I'm determined that Mika's death WILL be different. Some of my horsey friends and I have a pact that if anyone sees one of our horses going downhill, we will speak up so there isn't any needless suffering due to clouded judgment.

  15. p.s. mugs, glad your seat (and head!) are still intact. must be that exercise ball :)

  16. All y'all,
    Thank you for your very kind comments. I credit Story with every bit of grace and gentleness I currently have, because she was that kind of horse.

    This article was originally published in the February 2007 edition of Endurance News, and has been reprinted with my permission and EN's permission in the newsletters of several veterinary offices and animal rescue groups. If you would like to reprint the article for your organization, please email me, I'm happy to give permissions.

    My condolences, Candy's girl, and "good on ya" to everyone who has made--or is making--a plan for your horse's final days. They give us the best, they deserve the best from us.
    --Aarene @ Haiku Farm

  17. That was a wonderful story. Tear jerker for sure having just had to put my first old girl down.

  18. Mugs..are you going to post tomorrow about your bucking uphill adventure? :) I want to share my tale of Starlette's first trail ride (Yup!!!) but doesn't seem to fit here ;)


  19. Never mind..I made my own blog!

    Whew! That was a lot of work. I respect you even more, Janet!


  20. I got my first horse at 13, he lived at my grandparents house. I loved this horse to death and he was the first animal I had to make the decision to put down. Grandma rule was never ride without supervision and grandma didn't like spending time watching us kids on the horse. We spent many days out behind the house in the woods and down the little lane riding. We made make shift halters and reins out of bailing twine. Grandpa knew what us kids were up to but grandma never did. I loved that horse and he would eat anything I was eating. I would take a salami and pickle sandwich, chips and cookies to the field under the big tree and he would come share everything with me. He loved his pickles just like me. One day I jumped out of the car running for his field and he was down. I called to him and he just rolled over. I ran to the house screaming, we called the vet and the vet wouldn't return our calls. All day he spent down rolling around trying to get to water. I cried and begged Grandma to find another vet but no one would come out. Finally at 8pm a vet from the large animal clinic finally arrived and with tears in my eyes I told them to just put him down. They looked at me and my grandma, grandma told them it was my horse and it was my decision. I told them that it wasn't fare to him he had been down for over 12 hours. The vet examined him and told us it was EPM? and wasn't really treatable anyways. This was also the day I learned just how horrid it can be to watch a horse be put to sleep when the vet doesn't care and doesn't want to be there. He gave him the medication and my horse laid there in trembling and kicking his legs for over 20 minutes. It was the only horse I have had to make the decison and it was horrrid. But I knew it was the right thing to do. Alright sorry for the long post.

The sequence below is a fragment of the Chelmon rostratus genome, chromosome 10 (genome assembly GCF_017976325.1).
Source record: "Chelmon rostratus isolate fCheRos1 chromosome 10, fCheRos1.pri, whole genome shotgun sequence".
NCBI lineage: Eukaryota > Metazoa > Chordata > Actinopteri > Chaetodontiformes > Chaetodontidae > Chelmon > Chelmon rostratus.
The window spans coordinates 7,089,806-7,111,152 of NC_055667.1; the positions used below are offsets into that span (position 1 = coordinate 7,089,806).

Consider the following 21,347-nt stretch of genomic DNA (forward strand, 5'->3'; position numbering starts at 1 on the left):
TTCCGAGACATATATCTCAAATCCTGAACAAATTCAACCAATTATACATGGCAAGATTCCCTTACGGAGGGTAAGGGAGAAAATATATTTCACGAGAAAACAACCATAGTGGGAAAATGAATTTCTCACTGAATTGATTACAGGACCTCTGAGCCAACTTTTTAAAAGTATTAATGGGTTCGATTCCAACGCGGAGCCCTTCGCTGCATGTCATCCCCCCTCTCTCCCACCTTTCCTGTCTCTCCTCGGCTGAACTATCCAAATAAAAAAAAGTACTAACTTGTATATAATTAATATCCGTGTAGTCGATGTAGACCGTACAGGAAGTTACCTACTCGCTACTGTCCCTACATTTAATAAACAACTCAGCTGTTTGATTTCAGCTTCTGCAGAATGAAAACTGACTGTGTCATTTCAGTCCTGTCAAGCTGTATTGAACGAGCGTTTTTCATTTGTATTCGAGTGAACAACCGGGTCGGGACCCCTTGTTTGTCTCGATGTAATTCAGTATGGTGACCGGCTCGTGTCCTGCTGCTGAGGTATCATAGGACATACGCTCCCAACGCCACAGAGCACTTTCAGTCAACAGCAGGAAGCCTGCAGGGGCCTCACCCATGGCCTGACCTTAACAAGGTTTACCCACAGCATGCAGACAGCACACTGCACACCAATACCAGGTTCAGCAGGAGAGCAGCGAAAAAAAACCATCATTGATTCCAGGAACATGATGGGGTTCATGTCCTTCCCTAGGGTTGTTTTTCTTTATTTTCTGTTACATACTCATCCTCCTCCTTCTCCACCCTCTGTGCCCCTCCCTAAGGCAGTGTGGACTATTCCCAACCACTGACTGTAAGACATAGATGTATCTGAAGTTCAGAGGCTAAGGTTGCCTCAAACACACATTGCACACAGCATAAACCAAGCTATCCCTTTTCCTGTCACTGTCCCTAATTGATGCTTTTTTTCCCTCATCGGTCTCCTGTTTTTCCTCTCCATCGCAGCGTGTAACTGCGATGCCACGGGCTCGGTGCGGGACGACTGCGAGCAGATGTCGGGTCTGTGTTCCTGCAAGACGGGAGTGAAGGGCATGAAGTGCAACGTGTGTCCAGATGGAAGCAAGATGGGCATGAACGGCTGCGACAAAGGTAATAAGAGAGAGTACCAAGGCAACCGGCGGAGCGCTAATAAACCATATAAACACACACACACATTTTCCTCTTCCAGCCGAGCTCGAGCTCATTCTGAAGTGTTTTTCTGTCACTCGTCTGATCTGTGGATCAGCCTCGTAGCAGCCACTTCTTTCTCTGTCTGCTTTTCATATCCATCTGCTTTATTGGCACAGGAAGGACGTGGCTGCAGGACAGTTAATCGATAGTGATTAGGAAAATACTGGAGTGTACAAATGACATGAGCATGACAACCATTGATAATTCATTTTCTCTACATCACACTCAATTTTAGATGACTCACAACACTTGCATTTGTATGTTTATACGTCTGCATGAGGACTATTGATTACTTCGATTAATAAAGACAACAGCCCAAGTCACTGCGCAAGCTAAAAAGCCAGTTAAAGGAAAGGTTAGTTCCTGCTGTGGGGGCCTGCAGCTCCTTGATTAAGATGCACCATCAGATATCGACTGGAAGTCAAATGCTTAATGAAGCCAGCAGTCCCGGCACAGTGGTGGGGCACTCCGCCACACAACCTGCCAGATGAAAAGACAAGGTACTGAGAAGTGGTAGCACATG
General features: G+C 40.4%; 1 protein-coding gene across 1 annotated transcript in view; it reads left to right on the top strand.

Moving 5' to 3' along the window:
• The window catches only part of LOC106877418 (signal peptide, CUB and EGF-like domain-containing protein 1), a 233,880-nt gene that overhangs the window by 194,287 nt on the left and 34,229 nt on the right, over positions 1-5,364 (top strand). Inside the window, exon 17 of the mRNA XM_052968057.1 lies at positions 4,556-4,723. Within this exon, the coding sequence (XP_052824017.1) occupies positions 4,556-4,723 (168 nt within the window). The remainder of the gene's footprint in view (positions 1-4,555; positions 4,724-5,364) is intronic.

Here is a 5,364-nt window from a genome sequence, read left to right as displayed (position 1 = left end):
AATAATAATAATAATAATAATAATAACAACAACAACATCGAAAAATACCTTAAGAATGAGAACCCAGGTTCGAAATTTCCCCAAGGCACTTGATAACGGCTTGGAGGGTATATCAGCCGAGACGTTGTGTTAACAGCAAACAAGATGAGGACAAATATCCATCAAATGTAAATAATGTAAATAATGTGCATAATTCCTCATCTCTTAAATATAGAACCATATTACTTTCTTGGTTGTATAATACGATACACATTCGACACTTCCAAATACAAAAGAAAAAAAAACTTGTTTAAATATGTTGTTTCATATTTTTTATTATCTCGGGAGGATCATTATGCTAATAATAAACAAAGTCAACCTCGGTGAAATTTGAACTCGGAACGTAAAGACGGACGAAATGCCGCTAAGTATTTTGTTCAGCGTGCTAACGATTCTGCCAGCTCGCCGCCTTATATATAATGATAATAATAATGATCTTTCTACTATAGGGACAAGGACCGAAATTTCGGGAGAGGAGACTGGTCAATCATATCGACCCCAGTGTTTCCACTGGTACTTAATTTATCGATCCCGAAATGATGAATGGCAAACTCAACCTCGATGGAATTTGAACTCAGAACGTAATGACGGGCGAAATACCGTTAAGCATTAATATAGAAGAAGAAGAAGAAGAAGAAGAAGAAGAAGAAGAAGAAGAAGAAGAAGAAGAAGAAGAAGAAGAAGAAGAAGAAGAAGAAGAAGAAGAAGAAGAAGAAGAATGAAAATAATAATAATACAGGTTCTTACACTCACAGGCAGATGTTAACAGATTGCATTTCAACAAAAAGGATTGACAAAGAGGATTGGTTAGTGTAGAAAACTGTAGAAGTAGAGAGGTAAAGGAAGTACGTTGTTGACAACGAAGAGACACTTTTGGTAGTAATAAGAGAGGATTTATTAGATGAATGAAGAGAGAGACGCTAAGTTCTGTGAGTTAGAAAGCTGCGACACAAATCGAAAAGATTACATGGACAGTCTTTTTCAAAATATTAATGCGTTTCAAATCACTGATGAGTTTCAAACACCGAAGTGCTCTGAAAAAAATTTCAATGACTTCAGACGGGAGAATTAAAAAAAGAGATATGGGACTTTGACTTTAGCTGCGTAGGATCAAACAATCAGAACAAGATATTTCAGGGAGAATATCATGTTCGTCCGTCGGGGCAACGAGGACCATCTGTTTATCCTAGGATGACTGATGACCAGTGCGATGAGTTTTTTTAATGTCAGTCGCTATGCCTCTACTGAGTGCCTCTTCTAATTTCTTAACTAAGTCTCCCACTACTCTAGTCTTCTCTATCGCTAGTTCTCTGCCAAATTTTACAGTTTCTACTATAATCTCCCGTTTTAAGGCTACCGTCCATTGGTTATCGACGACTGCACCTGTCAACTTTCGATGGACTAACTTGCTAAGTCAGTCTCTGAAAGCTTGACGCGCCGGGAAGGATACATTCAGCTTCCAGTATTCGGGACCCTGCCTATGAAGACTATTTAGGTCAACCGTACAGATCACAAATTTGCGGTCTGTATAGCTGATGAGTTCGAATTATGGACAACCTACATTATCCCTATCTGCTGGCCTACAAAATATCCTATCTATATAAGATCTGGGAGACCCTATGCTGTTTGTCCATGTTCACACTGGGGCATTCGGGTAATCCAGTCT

21. Barbara - Ouch. I'm sorry your vet was so apathetic. That's really inexcusable. He was down for 12 hours? I wish you a better local vet because that's an inexcusable response time and then to be so complacent over euthing the horse... I also wish your Grandma was a bit more, um, interested in helping the horse as well - she shoudln't have been okay with a wait like that. Sorry you had to lose your pal that way. I hate hearing things like that because it doesn't have to be that way.

  22. What a touching story - I'm with Tammy right now, hoping no one comes into my office! Definitely great advice, I really like the parameters and wish I would have done that with my own mare. It's so difficult to accurately assess with a chronic, debilitating disease - your "normal" shifts over time. It's much better this way, then there is no question. Easier for the owner, and for the horse. Thanks!

  23. Mugwump, will you talk about getting (and keeping) a "good seat" in your next post? I dumped off my new calmer, safer horse the other day when he spooked sideways and it was a shock. Never been dumped over something so seemingly minor. Shook my confidence and makes me want to figure out if I'm doing something wrong.

    To Aarene, thank you for your story. I'm amazed at how organized and thoughtfully you planned for your horse's end. She hit the jackpot when she got you!

  24. autumnblaze - In our area there isn't many vets that deal with large animals. Most are a few hours away, at the time 1 clinic that has several vets and another small vet practice did them, both were 30 minutes from us. Now days only the large clinic dose large animals. That means any livestock that goes down you have to either wait for the vet or haul them 30 minutes to the vet. There are tons of Small Animal Vets here in our small town. I am just glad that the large animal vet has done some major changes and our just awesome now.

  25. Hey Mugs: I was recently honored to receive a Superior Scribbler Award. One of the privileges of the award is that I get to give the award to five other bloggers. I have selected you as one of my five. Below is the link that provides the official announcement of your award. Congratulations.

    As an award recipient (if you accept), you too get to pass along the award to five of your favorite blogs. If you do not wish to accept, you still get mentioned on my blog as one of my favorites. It’s all about exposure!

    Here’s where you can read about your award:

    If you accept the award, this will tell you the “rules” of the Superior Scribbler Award.


  26. Aerene.. I'm wordless.
    Your mare had a very fitting name, i'd bet there would be lots of stories of her and peoples first rides!

  27. Again what wonderful stories!

    Off topic...and I am do I post to my own blog comments? I am going crazy. I just added pictures, and want to reply to some people, and it won't let me. I can't find anything in help for it.



  28. Vaya con Dios, Story.....
    Well done, Aarene, well done.